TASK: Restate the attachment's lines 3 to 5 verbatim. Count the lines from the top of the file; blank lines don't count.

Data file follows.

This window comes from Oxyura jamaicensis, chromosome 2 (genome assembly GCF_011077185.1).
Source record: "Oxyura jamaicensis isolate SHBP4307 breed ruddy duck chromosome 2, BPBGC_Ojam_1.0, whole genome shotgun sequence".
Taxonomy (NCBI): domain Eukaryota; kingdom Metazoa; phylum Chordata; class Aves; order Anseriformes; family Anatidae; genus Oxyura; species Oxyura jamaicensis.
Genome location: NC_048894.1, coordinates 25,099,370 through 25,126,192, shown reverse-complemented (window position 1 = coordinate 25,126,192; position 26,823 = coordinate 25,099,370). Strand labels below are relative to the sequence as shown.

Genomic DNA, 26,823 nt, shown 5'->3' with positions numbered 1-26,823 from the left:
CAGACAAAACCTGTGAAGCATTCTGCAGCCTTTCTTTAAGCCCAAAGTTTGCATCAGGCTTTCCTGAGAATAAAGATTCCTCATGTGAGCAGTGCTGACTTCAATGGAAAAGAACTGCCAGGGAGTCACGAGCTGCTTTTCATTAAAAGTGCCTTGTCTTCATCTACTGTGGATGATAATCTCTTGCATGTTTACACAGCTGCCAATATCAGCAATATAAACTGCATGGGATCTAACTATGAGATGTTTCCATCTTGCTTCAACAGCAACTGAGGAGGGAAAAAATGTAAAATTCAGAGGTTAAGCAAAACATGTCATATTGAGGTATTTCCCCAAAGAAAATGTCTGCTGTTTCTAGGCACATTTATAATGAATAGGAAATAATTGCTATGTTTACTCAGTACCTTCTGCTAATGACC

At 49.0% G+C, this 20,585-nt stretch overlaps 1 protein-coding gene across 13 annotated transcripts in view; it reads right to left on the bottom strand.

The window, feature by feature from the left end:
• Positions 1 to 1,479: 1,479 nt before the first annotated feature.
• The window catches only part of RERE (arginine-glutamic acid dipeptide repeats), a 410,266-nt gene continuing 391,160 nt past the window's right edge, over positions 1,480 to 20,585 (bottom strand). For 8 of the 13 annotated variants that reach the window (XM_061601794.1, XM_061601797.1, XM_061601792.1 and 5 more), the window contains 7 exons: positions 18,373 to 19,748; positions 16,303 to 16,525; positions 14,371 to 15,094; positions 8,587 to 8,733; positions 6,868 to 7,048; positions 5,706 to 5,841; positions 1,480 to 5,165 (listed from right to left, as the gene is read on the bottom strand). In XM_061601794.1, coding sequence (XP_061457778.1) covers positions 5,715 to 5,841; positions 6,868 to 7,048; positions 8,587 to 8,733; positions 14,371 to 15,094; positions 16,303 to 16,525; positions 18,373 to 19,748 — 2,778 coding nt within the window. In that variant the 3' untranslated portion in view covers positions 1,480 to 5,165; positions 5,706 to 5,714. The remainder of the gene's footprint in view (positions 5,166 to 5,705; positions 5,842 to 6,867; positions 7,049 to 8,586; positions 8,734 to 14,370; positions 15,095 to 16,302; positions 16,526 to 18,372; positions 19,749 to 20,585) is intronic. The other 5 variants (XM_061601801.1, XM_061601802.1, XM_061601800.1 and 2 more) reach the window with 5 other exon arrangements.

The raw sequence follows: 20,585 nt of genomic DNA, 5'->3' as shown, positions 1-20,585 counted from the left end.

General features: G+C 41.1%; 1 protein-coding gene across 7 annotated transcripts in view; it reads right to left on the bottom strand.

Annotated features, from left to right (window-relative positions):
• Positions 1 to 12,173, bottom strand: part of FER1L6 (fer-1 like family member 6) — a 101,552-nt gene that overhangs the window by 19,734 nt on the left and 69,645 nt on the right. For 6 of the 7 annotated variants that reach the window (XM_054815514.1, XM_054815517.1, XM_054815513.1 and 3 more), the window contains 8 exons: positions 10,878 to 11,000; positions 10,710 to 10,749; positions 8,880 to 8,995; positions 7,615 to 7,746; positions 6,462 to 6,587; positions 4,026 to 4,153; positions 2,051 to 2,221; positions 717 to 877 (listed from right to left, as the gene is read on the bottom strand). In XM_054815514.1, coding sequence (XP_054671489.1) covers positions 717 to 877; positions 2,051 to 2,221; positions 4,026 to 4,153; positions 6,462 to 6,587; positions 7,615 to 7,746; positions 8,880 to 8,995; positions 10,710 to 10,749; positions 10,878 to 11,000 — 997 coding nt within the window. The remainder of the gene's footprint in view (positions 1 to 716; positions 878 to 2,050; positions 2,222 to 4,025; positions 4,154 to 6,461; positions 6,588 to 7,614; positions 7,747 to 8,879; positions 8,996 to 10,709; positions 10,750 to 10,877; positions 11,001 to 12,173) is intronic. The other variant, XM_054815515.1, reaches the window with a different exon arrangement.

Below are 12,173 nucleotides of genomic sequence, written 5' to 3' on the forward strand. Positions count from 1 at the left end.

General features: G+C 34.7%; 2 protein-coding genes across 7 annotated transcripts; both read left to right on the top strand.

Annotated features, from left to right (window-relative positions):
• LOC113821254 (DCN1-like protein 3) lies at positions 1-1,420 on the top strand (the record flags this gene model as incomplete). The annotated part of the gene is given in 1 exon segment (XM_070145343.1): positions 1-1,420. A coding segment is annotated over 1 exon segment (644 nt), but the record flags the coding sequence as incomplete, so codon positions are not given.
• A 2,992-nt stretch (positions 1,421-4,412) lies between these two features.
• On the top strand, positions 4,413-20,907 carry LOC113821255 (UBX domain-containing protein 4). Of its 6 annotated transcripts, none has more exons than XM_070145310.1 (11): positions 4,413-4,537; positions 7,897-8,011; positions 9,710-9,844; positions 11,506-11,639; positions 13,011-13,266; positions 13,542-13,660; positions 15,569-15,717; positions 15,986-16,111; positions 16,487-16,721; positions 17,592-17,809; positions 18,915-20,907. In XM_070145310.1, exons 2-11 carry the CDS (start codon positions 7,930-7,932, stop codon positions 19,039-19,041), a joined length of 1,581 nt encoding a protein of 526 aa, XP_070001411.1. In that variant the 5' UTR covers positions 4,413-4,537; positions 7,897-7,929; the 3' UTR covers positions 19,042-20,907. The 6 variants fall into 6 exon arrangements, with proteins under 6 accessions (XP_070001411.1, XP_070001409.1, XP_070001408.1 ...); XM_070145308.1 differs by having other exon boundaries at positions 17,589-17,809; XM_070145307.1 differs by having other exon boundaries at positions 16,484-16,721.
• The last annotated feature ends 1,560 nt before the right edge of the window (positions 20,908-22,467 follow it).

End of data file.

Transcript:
Taxonomy (NCBI): domain Eukaryota; kingdom Metazoa; phylum Chordata; class Aves; order Anseriformes; family Anatidae; genus Oxyura; species Oxyura jamaicensis.
Genome location: NC_048894.1, coordinates 25,099,370 through 25,126,192, shown reverse-complemented (window position 1 = coordinate 25,126,192; position 26,823 = coordinate 25,099,370). Strand labels below are relative to the sequence as shown.

Genomic DNA, 26,823 nt, shown 5'->3' with positions numbered 1-26,823 from the left: